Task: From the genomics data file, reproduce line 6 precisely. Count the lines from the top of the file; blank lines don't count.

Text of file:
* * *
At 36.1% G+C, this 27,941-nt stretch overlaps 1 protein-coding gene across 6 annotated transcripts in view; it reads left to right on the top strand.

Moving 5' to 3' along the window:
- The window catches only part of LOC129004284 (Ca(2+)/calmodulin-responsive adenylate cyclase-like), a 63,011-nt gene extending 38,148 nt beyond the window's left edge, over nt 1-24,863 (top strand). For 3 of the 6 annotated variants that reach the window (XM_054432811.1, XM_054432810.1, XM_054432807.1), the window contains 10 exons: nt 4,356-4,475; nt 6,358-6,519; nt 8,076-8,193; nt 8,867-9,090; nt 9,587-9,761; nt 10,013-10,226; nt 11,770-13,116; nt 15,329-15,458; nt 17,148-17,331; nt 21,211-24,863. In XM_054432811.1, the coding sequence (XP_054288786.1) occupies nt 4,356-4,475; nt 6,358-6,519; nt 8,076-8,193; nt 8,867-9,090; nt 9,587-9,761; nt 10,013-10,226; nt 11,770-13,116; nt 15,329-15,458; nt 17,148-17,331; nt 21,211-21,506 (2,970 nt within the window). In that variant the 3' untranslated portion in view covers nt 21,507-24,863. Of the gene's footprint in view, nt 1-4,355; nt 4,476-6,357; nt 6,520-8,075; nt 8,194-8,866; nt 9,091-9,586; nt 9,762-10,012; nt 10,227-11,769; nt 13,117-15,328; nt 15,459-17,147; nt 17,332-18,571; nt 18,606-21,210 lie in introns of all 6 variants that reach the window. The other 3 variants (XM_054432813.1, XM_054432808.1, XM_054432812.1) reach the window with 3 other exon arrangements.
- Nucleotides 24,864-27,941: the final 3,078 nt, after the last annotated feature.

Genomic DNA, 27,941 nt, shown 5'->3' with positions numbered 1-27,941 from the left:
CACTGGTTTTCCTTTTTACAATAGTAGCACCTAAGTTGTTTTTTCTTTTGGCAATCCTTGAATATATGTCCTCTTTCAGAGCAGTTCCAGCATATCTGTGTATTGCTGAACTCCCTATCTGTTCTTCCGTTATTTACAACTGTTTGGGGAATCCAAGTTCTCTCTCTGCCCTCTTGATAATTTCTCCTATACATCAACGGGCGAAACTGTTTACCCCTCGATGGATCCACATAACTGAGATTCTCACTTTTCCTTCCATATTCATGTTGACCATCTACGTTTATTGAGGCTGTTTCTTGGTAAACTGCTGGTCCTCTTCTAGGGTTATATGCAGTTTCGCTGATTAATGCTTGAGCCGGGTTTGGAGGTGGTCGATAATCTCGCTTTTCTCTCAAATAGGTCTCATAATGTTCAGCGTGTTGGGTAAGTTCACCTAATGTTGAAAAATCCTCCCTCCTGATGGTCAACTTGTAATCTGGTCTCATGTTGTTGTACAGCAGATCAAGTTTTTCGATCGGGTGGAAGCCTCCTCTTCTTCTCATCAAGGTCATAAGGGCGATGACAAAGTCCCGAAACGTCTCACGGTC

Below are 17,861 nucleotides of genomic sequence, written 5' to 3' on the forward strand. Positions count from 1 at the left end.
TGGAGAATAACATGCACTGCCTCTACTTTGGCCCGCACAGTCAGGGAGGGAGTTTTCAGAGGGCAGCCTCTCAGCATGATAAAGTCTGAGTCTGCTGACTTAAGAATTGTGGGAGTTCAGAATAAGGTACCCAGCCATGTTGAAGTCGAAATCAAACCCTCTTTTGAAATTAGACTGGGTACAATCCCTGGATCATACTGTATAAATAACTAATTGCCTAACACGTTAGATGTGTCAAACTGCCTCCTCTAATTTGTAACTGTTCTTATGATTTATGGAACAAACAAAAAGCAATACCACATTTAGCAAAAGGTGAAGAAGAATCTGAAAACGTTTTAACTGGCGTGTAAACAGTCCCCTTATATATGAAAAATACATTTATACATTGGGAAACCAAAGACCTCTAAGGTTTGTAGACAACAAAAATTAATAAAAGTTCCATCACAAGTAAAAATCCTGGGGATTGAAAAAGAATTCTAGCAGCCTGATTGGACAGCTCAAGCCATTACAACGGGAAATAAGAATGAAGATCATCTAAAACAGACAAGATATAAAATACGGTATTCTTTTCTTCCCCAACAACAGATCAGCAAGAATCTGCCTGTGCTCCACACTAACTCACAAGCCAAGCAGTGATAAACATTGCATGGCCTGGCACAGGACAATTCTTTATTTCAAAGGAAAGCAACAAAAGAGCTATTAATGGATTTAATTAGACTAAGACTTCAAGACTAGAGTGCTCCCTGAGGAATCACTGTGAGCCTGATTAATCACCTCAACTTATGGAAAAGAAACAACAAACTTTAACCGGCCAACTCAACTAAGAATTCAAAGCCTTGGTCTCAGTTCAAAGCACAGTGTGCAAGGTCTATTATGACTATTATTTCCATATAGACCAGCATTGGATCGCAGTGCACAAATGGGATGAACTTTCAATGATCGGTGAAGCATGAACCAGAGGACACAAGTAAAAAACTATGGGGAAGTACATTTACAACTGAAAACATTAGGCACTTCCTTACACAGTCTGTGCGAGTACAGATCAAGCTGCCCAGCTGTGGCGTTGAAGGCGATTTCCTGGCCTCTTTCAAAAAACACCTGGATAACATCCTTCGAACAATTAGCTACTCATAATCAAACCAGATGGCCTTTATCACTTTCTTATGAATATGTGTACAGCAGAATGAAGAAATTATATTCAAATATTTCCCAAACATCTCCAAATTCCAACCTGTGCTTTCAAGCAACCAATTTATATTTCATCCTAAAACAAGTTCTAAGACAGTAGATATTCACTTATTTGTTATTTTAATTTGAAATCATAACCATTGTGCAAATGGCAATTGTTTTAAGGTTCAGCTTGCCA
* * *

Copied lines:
CACTGGTTTTCCTTTTTACAATAGTAGCACCTAAGTTGTTTTTTCTTTTGGCAATCCTTGAATATATGTCCTCTTTCAGAGCAGTTCCAGCATATCTGTGTATTGCTGAACTCCCTATCTGTTCTTCCGTTATTTACAACTGTTTGGGGAATCCAAGTTCTCTCTCTGCCCTCTTGATAATTTCTCCTATACATCAACGGGCGAAACTGTTTACCCCTCGATGGATCCACATAACTGAGATTCTCACTTTTCCTTCCATATTCATGTTGACCATCTACGTTTATTGAGGCTGTTTCTTGGTAAACTGCTGGTCCTCTTCTAGGGTTATATGCAGTTTCGCTGATTAATGCTTGAGCCGGGTTTGGAGGTGGTCGATAATCTCGCTTTTCTCTCAAATAGGTCTCATAATGTTCAGCGTGTTGGGTAAGTTCACCTAATGTTGAAAAATCCTCCCTCCTGATGGTCAACTTGTAATCTGGTCTCATGTTGTTGTACAGCAGATCAAGTTTTTCGATCGGGTGGAAGCCTCCTCTTCTTCTCATCAAGGTCATAAGGGCGATGACAAAGTCCCGAAACGTCTCACGGTC